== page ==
In the Nutricia of Politian, there occurs this line:The line from Italian poet Poliziano means: ‘the pure stream goes murmuring over little coloured pebbles’. The synonymical line means: ‘the milky stream goes murmuring over the little purple pebbles’. Actually the quoted Latin is from Poliziano’s Rustica (1480s) not his Nutricia. The ‘University poem’ from which the second line is quoted is the Oxford Prize Poem of 1789, Iter Ad Meccam [‘The Pilgrimage to Mecca’] by George Canning (1770-1827)—the same Canning who went on to become Prime Minister. Coleridge had been ridiculed in Canning’s reactionary newspaper The Anti-Jacobin, and the young STC had attacked the whole of Pitt’s Napoleonic War cabinet (which had included Canning). But he had later been introduced to Canning by Frere, and seems to have mellowed towards him. The actual force of the note, in other words, is an obscure, if gentle, mockery of a prominent political figure. ‘Ferrumination’ seals the joke: it is an Anglicisation of the Latin ferrumino, which means ‘to cement, solder, glue, unite, bind, join’. ‘Soldering’ is, of course, the principle strategy involved in canning (Peter Durand’s patent on his new method for preserving food using tin cans had been granted in 1810).Pura coloratos interstrepit unda lapillos.Casting my eye on a University prize poem, I met this line:Lactea purpureos interstrepit unda lapillos.Now look out in the Gradus for Purus, and you find, as the first synonime, lacteus; for coloratus, and the first synonime is purpureus. I mention this by way of elucidating one of the most ordinary processes in the ferrumination of these centos.
Eheu! dum me mea PsycheThis is a version of a line of neo-Latin verse by Samuel Johnson. Nothing suspect or Catholic about him as a source! Coleridge has read, and remembered: ‘qualia dii! vidi dum me mea nympha secuta est’, a line from a poem co-authored by Johnson and Stephen Barrett, ‘Contributions to Poems by Others’ (1745) that means: ‘ah, what sights I saw, ye gods, when my nymph walked with me!’ Coleridge shrinks this to a tetrameter, lopping off ‘qualia, dii!’ and substituting the more conventional alas, eheu, which, since it is a trochee, can substitute metrically for the two long syllables of vidi. Then, because Sara Hutchinson is more than just any old nymph, but is in some crucial sense his soul (his inspiration, love and life) he changes the trochaic nympha for the spondaic psyche. That's OK, though, because by curtailing he is also prosodically adjusting the anapestic hexameter of Johnson's line, availing himself of the convention by which the two unstressed syllables of an anapest can be swapped for a single stressed syllable, as with a spondee.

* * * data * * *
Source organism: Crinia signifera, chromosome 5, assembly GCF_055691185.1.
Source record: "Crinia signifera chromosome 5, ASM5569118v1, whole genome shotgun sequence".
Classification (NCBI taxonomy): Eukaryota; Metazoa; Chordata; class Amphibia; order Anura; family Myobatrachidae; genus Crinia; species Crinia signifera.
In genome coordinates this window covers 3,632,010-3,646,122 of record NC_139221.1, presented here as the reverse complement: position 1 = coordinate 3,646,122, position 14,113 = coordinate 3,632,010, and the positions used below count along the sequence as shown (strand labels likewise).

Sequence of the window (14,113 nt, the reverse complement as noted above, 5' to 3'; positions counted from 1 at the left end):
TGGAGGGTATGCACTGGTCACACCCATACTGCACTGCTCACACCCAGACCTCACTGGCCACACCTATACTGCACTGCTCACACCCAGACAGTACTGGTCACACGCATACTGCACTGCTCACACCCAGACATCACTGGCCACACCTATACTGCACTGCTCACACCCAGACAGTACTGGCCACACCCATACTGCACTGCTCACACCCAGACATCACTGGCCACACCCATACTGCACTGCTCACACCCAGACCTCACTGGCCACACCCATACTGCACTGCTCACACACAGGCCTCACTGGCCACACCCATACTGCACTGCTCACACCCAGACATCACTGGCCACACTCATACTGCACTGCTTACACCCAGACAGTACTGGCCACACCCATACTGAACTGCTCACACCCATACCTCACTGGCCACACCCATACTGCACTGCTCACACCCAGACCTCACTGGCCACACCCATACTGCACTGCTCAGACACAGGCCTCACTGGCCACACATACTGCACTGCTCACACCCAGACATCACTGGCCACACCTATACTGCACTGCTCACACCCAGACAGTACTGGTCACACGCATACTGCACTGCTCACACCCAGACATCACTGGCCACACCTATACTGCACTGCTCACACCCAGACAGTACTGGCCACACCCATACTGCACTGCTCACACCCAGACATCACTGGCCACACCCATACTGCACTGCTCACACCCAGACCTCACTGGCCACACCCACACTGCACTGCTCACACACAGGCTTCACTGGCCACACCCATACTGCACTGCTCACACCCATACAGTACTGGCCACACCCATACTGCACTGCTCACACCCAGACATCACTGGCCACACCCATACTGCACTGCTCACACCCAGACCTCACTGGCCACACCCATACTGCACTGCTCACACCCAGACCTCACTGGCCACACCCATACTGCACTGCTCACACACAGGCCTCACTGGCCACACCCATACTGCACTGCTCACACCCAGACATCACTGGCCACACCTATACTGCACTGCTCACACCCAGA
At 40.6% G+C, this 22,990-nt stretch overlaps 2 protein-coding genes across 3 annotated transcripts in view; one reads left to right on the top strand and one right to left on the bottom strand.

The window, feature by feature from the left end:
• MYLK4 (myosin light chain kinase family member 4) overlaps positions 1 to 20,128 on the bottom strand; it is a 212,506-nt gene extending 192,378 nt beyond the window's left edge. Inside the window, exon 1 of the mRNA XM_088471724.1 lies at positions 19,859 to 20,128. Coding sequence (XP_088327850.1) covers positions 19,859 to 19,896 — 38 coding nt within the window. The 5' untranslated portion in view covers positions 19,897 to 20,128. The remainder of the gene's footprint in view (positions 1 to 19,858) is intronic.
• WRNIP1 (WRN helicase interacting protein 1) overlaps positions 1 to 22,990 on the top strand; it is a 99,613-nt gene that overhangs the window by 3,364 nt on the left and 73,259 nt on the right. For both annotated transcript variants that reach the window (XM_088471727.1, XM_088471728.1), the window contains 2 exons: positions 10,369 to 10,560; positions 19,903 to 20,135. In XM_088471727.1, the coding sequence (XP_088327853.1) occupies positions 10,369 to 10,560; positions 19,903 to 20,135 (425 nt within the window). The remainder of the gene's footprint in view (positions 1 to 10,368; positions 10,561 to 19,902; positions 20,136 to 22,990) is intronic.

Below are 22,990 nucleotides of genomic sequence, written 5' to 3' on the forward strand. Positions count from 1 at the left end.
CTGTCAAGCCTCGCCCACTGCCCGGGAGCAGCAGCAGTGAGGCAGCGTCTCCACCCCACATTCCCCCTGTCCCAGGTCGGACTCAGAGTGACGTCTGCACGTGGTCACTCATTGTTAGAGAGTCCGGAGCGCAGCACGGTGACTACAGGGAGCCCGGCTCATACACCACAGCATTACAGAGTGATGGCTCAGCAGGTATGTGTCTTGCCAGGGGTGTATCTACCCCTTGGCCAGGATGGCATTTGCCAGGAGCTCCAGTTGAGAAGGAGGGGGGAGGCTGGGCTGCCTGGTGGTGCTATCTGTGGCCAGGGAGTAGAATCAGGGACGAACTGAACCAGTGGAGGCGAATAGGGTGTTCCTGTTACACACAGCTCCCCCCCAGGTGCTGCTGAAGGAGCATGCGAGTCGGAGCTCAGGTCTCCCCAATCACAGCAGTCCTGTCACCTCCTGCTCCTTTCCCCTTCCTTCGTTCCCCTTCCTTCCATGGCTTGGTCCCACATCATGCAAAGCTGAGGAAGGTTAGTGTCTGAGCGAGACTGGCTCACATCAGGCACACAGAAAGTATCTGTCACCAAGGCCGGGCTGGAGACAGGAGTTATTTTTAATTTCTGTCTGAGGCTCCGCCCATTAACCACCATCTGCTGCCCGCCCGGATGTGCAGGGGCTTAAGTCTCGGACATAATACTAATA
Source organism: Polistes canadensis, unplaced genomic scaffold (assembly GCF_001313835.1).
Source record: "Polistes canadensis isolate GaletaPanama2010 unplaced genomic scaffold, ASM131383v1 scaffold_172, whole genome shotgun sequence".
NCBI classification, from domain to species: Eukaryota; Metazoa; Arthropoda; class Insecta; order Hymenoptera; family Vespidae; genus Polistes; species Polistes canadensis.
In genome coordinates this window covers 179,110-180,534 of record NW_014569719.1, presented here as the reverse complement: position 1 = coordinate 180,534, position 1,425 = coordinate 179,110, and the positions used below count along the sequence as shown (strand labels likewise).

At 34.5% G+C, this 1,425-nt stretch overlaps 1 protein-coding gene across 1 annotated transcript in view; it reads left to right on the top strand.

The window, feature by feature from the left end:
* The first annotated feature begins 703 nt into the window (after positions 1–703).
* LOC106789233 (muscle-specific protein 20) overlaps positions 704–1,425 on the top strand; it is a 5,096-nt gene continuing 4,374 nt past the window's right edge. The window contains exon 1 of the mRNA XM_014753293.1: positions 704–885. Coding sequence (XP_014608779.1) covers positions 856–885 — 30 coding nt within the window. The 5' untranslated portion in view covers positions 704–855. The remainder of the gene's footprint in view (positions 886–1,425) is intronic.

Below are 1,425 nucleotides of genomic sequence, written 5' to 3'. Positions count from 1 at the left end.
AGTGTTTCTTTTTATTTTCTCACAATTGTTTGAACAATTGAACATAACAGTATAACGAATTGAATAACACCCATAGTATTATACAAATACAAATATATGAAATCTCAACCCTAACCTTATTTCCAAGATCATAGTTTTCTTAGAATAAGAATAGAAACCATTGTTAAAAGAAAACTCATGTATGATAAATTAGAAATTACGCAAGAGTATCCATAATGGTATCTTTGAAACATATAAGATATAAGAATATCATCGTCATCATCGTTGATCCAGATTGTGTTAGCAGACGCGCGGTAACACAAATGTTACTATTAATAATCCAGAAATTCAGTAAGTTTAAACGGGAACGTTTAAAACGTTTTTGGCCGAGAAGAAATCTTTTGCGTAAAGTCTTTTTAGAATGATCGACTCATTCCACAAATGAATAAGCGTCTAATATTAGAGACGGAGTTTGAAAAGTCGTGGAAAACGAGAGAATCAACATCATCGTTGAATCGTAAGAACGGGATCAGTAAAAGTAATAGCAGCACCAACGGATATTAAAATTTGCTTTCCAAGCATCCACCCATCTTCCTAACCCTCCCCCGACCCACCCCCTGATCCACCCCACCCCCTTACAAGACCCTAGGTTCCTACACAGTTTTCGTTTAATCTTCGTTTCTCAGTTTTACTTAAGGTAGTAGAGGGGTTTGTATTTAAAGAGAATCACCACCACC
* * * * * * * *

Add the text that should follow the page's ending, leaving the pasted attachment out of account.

Latin, in particular, was available both to enlarge one's audience in one respect (as when religious controversialists like Luther, Calvin, Milton and many others chose the international language) and to restrict is in another (by excluding the Latin-less from discussions of sensitive matters) ... Latin literature offered writers new literary possibilities, from the magnificence of the high style to the urbanely bawdy. [Kenneth Haynes, English Literature and Ancient Languages (Oxford Univ Press 2003), 19-20]